Last month's announcement by a team of scientists that it had observed sub-atomic particles called neutrinos moving faster than the speed of light has been challenged in a new paper by independent researcher Ronald A.J. van Elburg at the University of Groningen in the Netherlands. Dr. van Elburg's paper contends that the position of the GPS satellites helping synchronize recorded neutrino flight times relative to the Earth caused an error in the team's calculations.
The OPERA (Oscillation Project with Emulsion tRacking Apparatus) team working at Gran Sasso in central Italy had claimed that it had observed sub-atomic particles shot from the CERN headquarters near Geneva in Switzerland traveling to San Grasso 64 nanoseconds faster than the speed of light. Over 15,000 experiments, the neutrinos consistently arrived early, causing the baffled researchers to scratch their heads and wonder if Albert Einstein's theory of special relativity hadn't been wrong; was it, in fact, possible for particles containing mass to accelerate to speeds above that of the speed of light?
The theory asserts that it is impossible for a particle containing mass to accelerate to and above the speed of light - his famous dictum, "E=mc(squared)" - because for it to do so would require an infinite amount of energy. The fact that the tiny neutrino had apparently been observed doing so would have turned one of the very foundations of modern physics on its head and the announcement met with tremendous skepticism from the scientific community. Even the OPERA team members themselves were suspicious of their findings and invited independent researchers to review the findings, though they also maintained that they had made every effort to eliminate and correct for error. Among the dozens of theories that have emerged in the intervening days seeking to debunk the experiment, Dr. van Elburg's appears to have gained the most popularity.
The experiment itself was simple enough; the neutrinos were produced at CERN and then shot the 730 km (or roughly 450 miles) to Gran Sasso, their departure and arrival times noted. To keep the clocks at both locations synchronized, the team used GPS satellites, which broadcasted time signals from orbit - and this, van Elburg says, is where things get complicated.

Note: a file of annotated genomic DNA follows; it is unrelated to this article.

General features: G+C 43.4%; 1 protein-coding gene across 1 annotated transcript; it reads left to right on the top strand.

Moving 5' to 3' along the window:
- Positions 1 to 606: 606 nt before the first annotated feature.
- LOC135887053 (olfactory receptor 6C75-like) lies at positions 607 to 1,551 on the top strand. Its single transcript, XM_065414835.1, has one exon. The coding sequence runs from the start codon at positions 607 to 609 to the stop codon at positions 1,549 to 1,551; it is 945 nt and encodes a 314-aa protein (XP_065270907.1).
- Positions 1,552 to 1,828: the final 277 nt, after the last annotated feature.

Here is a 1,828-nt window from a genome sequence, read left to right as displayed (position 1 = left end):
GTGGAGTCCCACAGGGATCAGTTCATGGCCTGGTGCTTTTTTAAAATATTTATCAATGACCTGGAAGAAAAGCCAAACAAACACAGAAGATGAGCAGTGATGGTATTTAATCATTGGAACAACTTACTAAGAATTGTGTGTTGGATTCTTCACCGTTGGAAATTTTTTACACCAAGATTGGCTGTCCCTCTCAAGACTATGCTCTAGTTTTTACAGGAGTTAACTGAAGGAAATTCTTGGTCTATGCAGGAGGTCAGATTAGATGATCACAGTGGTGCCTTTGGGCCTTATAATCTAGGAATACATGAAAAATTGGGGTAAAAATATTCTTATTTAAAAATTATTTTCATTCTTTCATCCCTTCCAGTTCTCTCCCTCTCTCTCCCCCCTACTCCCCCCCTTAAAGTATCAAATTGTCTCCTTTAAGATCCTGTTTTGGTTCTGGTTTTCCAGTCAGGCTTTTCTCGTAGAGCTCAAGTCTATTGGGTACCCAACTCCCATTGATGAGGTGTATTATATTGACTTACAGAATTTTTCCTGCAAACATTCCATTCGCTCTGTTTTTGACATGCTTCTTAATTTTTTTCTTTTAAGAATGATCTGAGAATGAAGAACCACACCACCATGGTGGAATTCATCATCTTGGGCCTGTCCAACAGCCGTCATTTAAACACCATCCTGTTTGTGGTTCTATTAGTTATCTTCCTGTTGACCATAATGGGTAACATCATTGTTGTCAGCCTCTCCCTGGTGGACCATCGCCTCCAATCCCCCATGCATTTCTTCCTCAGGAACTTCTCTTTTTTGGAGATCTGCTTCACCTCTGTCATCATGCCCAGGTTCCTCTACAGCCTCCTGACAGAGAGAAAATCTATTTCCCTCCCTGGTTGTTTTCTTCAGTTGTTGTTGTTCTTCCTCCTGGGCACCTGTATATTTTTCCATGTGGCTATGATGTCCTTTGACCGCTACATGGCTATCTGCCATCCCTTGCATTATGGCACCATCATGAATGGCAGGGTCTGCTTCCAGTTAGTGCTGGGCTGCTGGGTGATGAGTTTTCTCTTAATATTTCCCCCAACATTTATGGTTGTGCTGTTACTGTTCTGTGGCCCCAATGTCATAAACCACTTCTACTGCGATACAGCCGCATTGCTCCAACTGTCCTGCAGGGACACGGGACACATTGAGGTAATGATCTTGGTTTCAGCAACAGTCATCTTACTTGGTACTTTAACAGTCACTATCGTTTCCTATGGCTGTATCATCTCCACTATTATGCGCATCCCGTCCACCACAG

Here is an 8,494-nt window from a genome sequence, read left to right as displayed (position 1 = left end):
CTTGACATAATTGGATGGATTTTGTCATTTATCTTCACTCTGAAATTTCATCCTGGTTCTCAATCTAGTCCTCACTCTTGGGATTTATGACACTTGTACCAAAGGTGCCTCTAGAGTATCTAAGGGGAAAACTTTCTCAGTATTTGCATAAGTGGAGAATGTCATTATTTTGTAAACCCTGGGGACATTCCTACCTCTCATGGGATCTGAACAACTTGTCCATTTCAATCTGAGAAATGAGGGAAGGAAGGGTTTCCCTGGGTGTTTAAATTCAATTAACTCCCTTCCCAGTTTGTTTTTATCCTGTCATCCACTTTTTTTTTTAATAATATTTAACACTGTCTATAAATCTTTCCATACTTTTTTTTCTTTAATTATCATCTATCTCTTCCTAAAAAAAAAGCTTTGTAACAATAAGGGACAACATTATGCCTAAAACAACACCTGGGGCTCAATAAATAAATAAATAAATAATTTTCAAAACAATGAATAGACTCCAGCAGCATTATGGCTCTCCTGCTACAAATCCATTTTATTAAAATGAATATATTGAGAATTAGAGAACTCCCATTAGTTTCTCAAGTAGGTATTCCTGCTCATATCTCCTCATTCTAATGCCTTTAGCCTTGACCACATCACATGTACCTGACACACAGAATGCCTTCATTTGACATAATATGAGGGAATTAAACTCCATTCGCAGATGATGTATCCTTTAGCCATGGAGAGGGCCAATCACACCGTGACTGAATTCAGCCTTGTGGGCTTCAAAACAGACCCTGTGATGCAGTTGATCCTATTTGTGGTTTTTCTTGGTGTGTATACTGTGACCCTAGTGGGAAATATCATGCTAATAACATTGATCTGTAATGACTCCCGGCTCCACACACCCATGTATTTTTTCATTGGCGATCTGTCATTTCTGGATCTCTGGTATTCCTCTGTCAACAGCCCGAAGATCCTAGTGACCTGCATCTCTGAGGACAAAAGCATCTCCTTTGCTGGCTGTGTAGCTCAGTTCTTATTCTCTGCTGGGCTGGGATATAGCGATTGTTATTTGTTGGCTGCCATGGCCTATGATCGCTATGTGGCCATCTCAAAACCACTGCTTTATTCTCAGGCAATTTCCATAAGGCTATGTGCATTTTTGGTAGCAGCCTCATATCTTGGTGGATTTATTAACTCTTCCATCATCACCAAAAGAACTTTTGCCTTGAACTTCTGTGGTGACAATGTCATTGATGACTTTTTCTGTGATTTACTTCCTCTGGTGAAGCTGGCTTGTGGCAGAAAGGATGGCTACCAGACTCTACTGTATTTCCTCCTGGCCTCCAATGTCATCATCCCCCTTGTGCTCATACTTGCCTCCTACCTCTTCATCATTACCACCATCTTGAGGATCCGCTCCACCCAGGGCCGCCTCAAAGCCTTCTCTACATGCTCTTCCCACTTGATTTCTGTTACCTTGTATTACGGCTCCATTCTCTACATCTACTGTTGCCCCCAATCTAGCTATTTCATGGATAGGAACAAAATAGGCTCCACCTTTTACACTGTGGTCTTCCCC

The paper, published on Oct. 12, focuses upon the significance of the relative motion of the clocks that were on the ground to the clocks onboard the GPS satellites. The satellites used in the experiment, as it happens, orbited in a West-East trajectory that is roughly in line with the neutrino's progress from Switzerland to Italy. According to van Elburg, because the detector at San Grasso, like the rest of Italy and in fact the Earth's surface, was getting closer as it passed below the satellite, the distance the neutrino was required to travel was shorter according to the onboard clock.
"In the reference frame of the clock, the source and detector positions are changing, and from the perspective of the clock the detector is moving towards the source," says van Elburg. He goes on to say that "consequently the distance traveled by the particles as observed from the clock is shorter than the distance separating the source and detector in the clock reference frame" on the ground.
The resulting discrepancy results in a 32-nanosecond reduction in time taken by the neutrino to traverse the distance between CERN and San Grasso. However, van Elburg, says, an additional 32 nanoseconds are accounted for because the error occurs at both ends of the experiment.
Among the dozens of theories that have emerged in the intervening days seeking to debunk the experiment, Dr. van Elburg's appears to have gained the most popularity. However, only continued and arduous peer review will determine whether or not Van Elburg's theory has accurately found the error in the OPERA team's calculations.